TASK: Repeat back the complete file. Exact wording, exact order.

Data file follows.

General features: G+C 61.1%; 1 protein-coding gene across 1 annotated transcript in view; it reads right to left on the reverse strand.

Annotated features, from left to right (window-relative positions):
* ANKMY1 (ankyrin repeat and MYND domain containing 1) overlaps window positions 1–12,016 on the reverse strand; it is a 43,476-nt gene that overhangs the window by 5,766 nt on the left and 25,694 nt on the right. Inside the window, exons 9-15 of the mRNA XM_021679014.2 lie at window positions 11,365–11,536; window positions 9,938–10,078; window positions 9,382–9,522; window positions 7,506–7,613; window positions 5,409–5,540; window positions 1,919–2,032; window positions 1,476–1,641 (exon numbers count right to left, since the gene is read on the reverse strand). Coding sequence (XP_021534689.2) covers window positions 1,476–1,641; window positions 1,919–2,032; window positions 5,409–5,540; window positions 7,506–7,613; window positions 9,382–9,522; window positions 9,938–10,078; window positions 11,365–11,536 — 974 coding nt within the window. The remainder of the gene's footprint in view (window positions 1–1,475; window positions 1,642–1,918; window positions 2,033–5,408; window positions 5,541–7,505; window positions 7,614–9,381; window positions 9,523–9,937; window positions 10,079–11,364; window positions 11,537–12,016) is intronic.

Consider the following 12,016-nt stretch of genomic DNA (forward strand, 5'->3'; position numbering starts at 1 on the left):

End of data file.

General features: G+C 61.1%; 1 protein-coding gene across 1 annotated transcript in view; it reads right to left on the reverse strand.

Annotated features, from left to right (window-relative positions):
* ANKMY1 (ankyrin repeat and MYND domain containing 1) overlaps window positions 1–12,016 on the reverse strand; it is a 43,476-nt gene that overhangs the window by 5,766 nt on the left and 25,694 nt on the right. Inside the window, exons 9-15 of the mRNA XM_021679014.2 lie at window positions 11,365–11,536; window positions 9,938–10,078; window positions 9,382–9,522; window positions 7,506–7,613; window positions 5,409–5,540; window positions 1,919–2,032; window positions 1,476–1,641 (exon numbers count right to left, since the gene is read on the reverse strand). Coding sequence (XP_021534689.2) covers window positions 1,476–1,641; window positions 1,919–2,032; window positions 5,409–5,540; window positions 7,506–7,613; window positions 9,382–9,522; window positions 9,938–10,078; window positions 11,365–11,536 — 974 coding nt within the window. The remainder of the gene's footprint in view (window positions 1–1,475; window positions 1,642–1,918; window positions 2,033–5,408; window positions 5,541–7,505; window positions 7,614–9,381; window positions 9,523–9,937; window positions 10,079–11,364; window positions 11,537–12,016) is intronic.

Consider the following 12,016-nt stretch of genomic DNA (forward strand, 5'->3'; position numbering starts at 1 on the left):